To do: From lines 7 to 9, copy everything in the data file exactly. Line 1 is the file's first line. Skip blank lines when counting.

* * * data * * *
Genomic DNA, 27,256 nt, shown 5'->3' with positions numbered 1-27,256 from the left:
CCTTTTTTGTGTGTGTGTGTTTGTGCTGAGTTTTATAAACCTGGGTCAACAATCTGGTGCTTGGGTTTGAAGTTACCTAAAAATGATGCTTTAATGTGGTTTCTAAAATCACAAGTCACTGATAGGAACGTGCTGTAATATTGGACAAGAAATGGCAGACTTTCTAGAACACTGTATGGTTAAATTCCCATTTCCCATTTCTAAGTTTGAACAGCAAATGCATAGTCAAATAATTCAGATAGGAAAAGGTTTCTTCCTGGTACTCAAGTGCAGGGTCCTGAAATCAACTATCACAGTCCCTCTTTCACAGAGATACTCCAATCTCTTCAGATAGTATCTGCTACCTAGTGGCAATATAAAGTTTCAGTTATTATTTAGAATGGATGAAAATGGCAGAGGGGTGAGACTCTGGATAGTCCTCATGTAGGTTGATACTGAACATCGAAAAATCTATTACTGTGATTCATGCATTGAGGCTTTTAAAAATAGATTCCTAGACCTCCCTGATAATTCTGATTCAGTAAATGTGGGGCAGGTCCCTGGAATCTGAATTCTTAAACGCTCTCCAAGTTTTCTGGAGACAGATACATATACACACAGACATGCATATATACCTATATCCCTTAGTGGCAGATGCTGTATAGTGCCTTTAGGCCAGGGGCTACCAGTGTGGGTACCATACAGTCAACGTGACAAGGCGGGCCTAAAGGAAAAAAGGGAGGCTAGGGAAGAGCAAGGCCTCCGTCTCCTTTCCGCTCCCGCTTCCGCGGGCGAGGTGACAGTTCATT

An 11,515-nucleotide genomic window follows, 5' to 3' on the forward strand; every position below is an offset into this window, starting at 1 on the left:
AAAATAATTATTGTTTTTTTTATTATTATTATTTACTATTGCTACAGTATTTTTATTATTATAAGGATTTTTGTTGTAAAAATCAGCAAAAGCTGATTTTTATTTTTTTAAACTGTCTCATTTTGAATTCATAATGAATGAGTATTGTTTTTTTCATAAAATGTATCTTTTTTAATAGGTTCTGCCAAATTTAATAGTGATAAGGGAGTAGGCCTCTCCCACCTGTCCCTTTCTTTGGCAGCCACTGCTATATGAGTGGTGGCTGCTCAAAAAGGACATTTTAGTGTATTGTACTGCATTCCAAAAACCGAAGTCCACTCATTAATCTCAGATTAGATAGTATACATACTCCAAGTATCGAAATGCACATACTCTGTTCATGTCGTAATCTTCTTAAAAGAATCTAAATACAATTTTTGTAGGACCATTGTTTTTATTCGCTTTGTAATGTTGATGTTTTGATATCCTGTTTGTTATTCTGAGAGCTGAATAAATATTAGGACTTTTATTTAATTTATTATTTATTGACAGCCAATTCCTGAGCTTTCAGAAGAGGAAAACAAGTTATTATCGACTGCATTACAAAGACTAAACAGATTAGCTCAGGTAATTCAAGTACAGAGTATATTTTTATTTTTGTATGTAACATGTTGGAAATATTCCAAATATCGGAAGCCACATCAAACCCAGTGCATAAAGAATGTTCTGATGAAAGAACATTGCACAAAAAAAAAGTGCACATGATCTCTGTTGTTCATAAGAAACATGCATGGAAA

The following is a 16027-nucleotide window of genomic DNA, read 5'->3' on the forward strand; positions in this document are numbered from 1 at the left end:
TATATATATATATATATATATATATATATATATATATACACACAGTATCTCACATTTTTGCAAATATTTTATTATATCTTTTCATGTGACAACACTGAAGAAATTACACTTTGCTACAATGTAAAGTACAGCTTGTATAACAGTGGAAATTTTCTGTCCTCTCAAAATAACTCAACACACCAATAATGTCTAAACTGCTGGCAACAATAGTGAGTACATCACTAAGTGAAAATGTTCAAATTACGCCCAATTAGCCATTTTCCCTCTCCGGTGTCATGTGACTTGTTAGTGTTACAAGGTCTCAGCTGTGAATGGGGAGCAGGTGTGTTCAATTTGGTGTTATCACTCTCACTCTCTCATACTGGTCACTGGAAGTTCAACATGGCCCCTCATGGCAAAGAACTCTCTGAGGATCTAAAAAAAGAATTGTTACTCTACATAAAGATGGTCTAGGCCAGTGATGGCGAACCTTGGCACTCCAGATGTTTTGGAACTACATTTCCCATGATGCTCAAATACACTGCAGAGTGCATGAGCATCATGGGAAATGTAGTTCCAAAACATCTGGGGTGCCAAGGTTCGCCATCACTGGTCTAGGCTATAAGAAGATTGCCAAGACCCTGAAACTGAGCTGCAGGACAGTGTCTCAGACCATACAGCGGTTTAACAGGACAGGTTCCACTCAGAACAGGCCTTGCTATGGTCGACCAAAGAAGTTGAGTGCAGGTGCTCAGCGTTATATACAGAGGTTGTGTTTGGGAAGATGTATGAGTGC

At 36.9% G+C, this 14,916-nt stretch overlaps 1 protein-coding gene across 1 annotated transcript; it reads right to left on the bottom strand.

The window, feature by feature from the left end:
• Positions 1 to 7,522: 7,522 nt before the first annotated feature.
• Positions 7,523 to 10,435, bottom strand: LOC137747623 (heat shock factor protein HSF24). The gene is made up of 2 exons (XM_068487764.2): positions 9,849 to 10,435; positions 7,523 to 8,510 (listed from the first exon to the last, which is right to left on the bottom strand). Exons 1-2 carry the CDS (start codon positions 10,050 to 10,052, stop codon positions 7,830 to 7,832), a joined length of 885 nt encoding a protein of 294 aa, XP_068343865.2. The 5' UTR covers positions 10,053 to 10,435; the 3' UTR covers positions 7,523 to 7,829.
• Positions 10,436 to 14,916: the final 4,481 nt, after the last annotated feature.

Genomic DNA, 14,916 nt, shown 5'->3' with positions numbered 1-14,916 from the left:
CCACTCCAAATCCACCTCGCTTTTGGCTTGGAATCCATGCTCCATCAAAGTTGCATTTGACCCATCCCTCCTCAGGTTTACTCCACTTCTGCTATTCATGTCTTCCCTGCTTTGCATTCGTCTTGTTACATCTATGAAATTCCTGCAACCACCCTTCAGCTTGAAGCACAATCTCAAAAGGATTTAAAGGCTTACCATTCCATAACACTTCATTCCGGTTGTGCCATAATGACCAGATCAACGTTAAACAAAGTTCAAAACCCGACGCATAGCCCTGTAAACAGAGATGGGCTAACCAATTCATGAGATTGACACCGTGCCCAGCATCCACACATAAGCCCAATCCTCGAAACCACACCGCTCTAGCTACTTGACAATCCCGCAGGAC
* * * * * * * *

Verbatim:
At 36.9% G+C, this 14,916-nt stretch overlaps 1 protein-coding gene across 1 annotated transcript; it reads right to left on the bottom strand.

The window, feature by feature from the left end:
• Positions 1 to 7,522: 7,522 nt before the first annotated feature.